Hmm… sort of? Depending on how you’re scoping “benefit”?

      The ultimate benefit is in scoring — different areas are scoring every turn.

      There is also a secondary benefit, that winning an area gives you a intrinsic strength in that area that helps you hold it and support adjacent areas on future turns.

      • Ben Rosset on April 19, 2014

        Stephen, that sounds more like area control to me than worker placement.

        • David Brain on April 19, 2014

          For me, the definition of Worker Placement is when you have a limited number of pieces (which are indeed usually workers) that are placed in different spaces, and the main decision point of the game is how you use that limited pool effectively. Leaving them on the spaces as future support would indeed probably be a form of area control but, as the article argues, it’s combining known approaches that leads to innovation.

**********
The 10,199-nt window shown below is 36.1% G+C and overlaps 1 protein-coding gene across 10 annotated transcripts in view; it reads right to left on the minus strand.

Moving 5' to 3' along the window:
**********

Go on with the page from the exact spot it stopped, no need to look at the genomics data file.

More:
5. Norv Brooks on April 18, 2014

    “Workers are ticking time bombs that explode after a duration.” In our new game design which is well along in play testing which is called “Breaking News – Through the Generations” the player builds a new media empire founded by a Media Mogul such as Randolph Hurst. In each of the Generations, Print, Television & Digital Media, there are 3 Turns an starts each Generation with a set number of news workers. A Turn Step which occurs before Worker Placement allows the player to hire an additional Worker for the Turn, the whole Generation or the current Generation & the following Generation at different costs. It seems to work well.

  6. Luke Laurie Author on April 18, 2014

    In part 2, when I get to the “Build” section, I’ll include more discussion on current projects by League members. Lots of innovative worker placement creations going on!

  7. Isaac Shalev on April 18, 2014